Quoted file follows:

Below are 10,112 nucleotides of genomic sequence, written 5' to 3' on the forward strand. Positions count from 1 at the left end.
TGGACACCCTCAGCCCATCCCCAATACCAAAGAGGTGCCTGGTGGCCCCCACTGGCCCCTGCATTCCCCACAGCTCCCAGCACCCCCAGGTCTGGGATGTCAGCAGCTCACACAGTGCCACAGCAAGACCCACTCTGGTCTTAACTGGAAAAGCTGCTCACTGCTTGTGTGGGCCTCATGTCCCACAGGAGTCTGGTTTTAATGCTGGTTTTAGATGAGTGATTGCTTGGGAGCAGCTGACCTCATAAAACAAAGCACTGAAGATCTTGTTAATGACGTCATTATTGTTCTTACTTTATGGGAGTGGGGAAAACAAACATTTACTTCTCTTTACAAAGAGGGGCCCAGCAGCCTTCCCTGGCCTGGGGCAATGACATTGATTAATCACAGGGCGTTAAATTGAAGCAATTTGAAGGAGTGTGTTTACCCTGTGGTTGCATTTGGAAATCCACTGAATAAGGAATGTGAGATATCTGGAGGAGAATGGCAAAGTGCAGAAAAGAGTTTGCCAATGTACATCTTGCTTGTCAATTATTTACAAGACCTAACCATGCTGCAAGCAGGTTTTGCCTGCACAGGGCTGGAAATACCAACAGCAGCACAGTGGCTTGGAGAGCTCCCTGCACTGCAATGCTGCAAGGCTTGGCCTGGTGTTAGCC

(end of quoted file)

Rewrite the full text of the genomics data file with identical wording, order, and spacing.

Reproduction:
Below are 10,112 nucleotides of genomic sequence, written 5' to 3' on the forward strand. Positions count from 1 at the left end.
TGGACACCCTCAGCCCATCCCCAATACCAAAGAGGTGCCTGGTGGCCCCCACTGGCCCCTGCATTCCCCACAGCTCCCAGCACCCCCAGGTCTGGGATGTCAGCAGCTCACACAGTGCCACAGCAAGACCCACTCTGGTCTTAACTGGAAAAGCTGCTCACTGCTTGTGTGGGCCTCATGTCCCACAGGAGTCTGGTTTTAATGCTGGTTTTAGATGAGTGATTGCTTGGGAGCAGCTGACCTCATAAAACAAAGCACTGAAGATCTTGTTAATGACGTCATTATTGTTCTTACTTTATGGGAGTGGGGAAAACAAACATTTACTTCTCTTTACAAAGAGGGGCCCAGCAGCCTTCCCTGGCCTGGGGCAATGACATTGATTAATCACAGGGCGTTAAATTGAAGCAATTTGAAGGAGTGTGTTTACCCTGTGGTTGCATTTGGAAATCCACTGAATAAGGAATGTGAGATATCTGGAGGAGAATGGCAAAGTGCAGAAAAGAGTTTGCCAATGTACATCTTGCTTGTCAATTATTTACAAGACCTAACCATGCTGCAAGCAGGTTTTGCCTGCACAGGGCTGGAAATACCAACAGCAGCACAGTGGCTTGGAGAGCTCCCTGCACTGCAATGCTGCAAGGCTTGGCCTGGTGTTAGCC